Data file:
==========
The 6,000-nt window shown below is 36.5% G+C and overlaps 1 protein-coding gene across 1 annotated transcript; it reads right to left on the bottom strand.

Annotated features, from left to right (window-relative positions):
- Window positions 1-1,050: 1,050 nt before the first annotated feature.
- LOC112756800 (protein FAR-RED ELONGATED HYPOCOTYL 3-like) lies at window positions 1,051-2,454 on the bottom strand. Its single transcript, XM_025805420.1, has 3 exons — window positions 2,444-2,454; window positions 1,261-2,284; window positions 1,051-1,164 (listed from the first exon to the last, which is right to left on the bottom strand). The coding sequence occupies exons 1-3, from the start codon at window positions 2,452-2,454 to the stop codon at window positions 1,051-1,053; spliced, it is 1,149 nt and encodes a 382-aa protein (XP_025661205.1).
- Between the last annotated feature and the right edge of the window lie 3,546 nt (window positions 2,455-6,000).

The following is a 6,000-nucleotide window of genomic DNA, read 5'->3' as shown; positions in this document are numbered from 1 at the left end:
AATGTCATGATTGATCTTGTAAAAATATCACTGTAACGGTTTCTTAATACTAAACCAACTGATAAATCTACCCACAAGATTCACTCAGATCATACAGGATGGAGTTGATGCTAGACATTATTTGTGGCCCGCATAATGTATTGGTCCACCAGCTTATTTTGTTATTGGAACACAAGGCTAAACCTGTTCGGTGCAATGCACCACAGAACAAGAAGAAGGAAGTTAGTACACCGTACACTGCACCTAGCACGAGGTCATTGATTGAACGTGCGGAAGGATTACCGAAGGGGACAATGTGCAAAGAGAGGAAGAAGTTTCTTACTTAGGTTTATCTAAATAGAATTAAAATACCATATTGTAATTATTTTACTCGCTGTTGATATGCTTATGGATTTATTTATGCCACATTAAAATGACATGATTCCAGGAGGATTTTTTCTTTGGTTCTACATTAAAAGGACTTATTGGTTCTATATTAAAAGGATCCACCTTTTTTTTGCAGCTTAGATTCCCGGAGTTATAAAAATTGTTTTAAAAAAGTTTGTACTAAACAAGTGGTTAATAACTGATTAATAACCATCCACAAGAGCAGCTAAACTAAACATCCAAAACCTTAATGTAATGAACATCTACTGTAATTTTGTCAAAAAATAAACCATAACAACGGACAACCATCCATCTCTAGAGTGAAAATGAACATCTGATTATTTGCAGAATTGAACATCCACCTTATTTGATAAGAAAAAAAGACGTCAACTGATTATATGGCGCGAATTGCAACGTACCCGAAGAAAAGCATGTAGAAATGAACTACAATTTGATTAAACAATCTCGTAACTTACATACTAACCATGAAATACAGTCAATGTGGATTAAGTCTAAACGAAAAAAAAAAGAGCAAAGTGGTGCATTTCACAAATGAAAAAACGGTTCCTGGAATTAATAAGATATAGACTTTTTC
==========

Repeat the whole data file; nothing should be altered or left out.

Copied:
The 6,000-nt window shown below is 36.5% G+C and overlaps 1 protein-coding gene across 1 annotated transcript; it reads right to left on the bottom strand.

Annotated features, from left to right (window-relative positions):
- Window positions 1-1,050: 1,050 nt before the first annotated feature.
- LOC112756800 (protein FAR-RED ELONGATED HYPOCOTYL 3-like) lies at window positions 1,051-2,454 on the bottom strand. Its single transcript, XM_025805420.1, has 3 exons — window positions 2,444-2,454; window positions 1,261-2,284; window positions 1,051-1,164 (listed from the first exon to the last, which is right to left on the bottom strand). The coding sequence occupies exons 1-3, from the start codon at window positions 2,452-2,454 to the stop codon at window positions 1,051-1,053; spliced, it is 1,149 nt and encodes a 382-aa protein (XP_025661205.1).
- Between the last annotated feature and the right edge of the window lie 3,546 nt (window positions 2,455-6,000).

The following is a 6,000-nucleotide window of genomic DNA, read 5'->3' as shown; positions in this document are numbered from 1 at the left end:
AATGTCATGATTGATCTTGTAAAAATATCACTGTAACGGTTTCTTAATACTAAACCAACTGATAAATCTACCCACAAGATTCACTCAGATCATACAGGATGGAGTTGATGCTAGACATTATTTGTGGCCCGCATAATGTATTGGTCCACCAGCTTATTTTGTTATTGGAACACAAGGCTAAACCTGTTCGGTGCAATGCACCACAGAACAAGAAGAAGGAAGTTAGTACACCGTACACTGCACCTAGCACGAGGTCATTGATTGAACGTGCGGAAGGATTACCGAAGGGGACAATGTGCAAAGAGAGGAAGAAGTTTCTTACTTAGGTTTATCTAAATAGAATTAAAATACCATATTGTAATTATTTTACTCGCTGTTGATATGCTTATGGATTTATTTATGCCACATTAAAATGACATGATTCCAGGAGGATTTTTTCTTTGGTTCTACATTAAAAGGACTTATTGGTTCTATATTAAAAGGATCCACCTTTTTTTTGCAGCTTAGATTCCCGGAGTTATAAAAATTGTTTTAAAAAAGTTTGTACTAAACAAGTGGTTAATAACTGATTAATAACCATCCACAAGAGCAGCTAAACTAAACATCCAAAACCTTAATGTAATGAACATCTACTGTAATTTTGTCAAAAAATAAACCATAACAACGGACAACCATCCATCTCTAGAGTGAAAATGAACATCTGATTATTTGCAGAATTGAACATCCACCTTATTTGATAAGAAAAAAAGACGTCAACTGATTATATGGCGCGAATTGCAACGTACCCGAAGAAAAGCATGTAGAAATGAACTACAATTTGATTAAACAATCTCGTAACTTACATACTAACCATGAAATACAGTCAATGTGGATTAAGTCTAAACGAAAAAAAAAAGAGCAAAGTGGTGCATTTCACAAATGAAAAAACGGTTCCTGGAATTAATAAGATATAGACTTTTTC